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Internationally recognised scientist honoured by Ulster University

5 July 2019

Internationally recognised scientist honoured by Ulster University
Dame Susan Jocelyn Bell Burnell

An inspirational role model for countless women physicists, Dame Susan Jocelyn Bell Burnell will receive the honorary degree of Doctor of Science (DSc) from Ulster University today for her services to astrophysics and the promotion of women in the fields of physics and astronomy.

Credited with "one of the most significant scientific achievements of the 20th Century", Bell Burnell discovered the first radio pulsars as a Postgraduate student in 1967. Whilst her thesis supervisor Antony Hewish and astronomer Martin Ryle were awarded the Nobel Prize for the discovery Bell Burnell was excluded despite having been first to observe and precisely analyse the pulsars.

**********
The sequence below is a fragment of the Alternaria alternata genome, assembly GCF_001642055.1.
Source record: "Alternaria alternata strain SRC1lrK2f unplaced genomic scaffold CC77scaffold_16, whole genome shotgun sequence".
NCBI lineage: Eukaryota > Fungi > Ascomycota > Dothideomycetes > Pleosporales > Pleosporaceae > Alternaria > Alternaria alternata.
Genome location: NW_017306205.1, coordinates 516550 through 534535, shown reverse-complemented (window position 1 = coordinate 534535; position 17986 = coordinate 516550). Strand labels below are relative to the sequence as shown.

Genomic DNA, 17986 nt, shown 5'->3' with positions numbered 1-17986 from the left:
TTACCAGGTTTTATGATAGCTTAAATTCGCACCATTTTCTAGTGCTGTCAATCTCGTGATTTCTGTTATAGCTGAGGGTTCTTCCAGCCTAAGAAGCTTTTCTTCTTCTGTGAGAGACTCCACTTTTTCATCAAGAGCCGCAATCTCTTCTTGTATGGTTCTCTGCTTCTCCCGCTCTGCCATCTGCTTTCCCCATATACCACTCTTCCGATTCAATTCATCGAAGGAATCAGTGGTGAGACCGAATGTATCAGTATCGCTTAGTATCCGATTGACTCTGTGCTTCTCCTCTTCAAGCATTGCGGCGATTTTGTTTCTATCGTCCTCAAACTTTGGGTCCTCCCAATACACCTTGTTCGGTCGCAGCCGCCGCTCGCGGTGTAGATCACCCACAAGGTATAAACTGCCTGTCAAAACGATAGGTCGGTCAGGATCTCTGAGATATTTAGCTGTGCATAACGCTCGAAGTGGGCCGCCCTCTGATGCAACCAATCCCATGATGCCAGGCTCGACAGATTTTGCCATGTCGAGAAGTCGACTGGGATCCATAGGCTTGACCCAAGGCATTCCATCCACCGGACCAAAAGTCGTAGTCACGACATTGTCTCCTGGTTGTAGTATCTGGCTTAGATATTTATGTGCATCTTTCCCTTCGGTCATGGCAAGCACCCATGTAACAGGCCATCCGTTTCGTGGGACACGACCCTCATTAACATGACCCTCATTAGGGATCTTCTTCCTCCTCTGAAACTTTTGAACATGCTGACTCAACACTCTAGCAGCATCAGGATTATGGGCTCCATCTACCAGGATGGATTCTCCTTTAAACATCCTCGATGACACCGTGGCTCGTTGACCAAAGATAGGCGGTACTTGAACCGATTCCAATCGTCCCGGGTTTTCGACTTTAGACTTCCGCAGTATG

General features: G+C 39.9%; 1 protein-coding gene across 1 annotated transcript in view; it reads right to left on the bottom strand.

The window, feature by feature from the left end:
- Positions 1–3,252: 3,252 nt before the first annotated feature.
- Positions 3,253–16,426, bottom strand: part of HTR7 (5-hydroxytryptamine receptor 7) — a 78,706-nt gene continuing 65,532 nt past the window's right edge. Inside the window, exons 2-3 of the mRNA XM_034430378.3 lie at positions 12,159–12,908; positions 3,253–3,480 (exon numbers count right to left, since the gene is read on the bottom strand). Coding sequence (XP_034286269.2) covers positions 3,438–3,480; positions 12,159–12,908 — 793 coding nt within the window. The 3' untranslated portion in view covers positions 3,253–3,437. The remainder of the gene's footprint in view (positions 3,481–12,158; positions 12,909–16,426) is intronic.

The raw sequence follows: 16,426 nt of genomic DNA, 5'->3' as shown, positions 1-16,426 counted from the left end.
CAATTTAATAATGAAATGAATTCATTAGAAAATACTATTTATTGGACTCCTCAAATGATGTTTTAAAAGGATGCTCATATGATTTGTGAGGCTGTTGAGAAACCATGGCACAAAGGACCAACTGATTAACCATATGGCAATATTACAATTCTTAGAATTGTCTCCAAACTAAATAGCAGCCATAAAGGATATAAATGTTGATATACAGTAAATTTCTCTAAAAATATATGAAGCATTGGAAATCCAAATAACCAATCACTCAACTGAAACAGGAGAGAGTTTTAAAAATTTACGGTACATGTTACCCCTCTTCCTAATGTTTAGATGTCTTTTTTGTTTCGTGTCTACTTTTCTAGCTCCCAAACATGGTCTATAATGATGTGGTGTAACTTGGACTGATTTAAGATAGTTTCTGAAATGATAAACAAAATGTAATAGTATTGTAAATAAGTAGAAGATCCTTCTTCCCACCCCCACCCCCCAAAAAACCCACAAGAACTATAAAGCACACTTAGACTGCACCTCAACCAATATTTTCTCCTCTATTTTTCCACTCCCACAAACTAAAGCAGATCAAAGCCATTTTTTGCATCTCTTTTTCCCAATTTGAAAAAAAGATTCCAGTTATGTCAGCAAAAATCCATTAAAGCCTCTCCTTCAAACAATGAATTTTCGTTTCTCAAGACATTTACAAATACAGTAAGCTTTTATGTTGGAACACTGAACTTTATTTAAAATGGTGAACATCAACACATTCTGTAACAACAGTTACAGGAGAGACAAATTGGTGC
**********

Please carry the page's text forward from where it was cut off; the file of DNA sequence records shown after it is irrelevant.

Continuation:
Growing up in Lurgan, where in her early years girls were not permitted to study science, her passion for astronomy grew from visits to the Armagh Planetarium which her architect father helped design. She went on to become the first female President of the Royal Society of Edinburgh as well as President of the Royal Astronomical Society and is currently Visiting Professor of Astrophysics in the University of Oxford.

A generous, inspirational role model in 2018 she won the Breakthrough Prize, worth £2.3 million, for her discovery of radio pulsars donating all the money to fund women, under-represented ethnic minority and refugee students to become physics researchers.

Dame Jocelyn said:

“Thank you, Ulster University, for this honour! I am happy to have another connection with N. Ireland, even though it is a long time since I lived here. Congratulations to all those graduating today and all best wishes for the future.”


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